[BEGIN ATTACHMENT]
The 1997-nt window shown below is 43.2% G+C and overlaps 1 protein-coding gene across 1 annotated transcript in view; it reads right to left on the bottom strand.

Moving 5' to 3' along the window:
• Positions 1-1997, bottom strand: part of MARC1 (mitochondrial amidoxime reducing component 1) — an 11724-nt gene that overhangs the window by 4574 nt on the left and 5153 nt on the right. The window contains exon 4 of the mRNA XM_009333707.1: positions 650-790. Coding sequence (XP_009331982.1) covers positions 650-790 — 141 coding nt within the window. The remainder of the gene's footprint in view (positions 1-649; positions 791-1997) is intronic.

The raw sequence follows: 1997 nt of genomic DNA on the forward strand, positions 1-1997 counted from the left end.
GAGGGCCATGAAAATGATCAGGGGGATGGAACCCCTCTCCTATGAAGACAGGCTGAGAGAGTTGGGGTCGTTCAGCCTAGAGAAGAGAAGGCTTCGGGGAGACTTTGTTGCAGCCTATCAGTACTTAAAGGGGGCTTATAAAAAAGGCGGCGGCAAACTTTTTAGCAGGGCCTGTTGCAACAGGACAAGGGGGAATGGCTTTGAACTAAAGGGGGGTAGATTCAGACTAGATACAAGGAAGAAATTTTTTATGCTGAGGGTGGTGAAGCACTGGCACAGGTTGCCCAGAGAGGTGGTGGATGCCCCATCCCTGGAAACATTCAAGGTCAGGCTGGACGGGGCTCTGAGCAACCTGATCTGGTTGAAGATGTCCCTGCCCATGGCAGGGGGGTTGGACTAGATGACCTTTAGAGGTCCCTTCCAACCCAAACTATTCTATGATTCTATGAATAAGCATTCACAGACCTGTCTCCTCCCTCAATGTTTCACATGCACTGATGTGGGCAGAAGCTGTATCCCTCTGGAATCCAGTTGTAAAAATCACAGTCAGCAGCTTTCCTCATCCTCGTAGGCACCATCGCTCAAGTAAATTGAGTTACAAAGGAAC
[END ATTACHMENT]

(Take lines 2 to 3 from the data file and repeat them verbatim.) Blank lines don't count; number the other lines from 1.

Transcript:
Moving 5' to 3' along the window:
• Positions 1-1997, bottom strand: part of MARC1 (mitochondrial amidoxime reducing component 1) — an 11724-nt gene that overhangs the window by 4574 nt on the left and 5153 nt on the right. The window contains exon 4 of the mRNA XM_009333707.1: positions 650-790. Coding sequence (XP_009331982.1) covers positions 650-790 — 141 coding nt within the window. The remainder of the gene's footprint in view (positions 1-649; positions 791-1997) is intronic.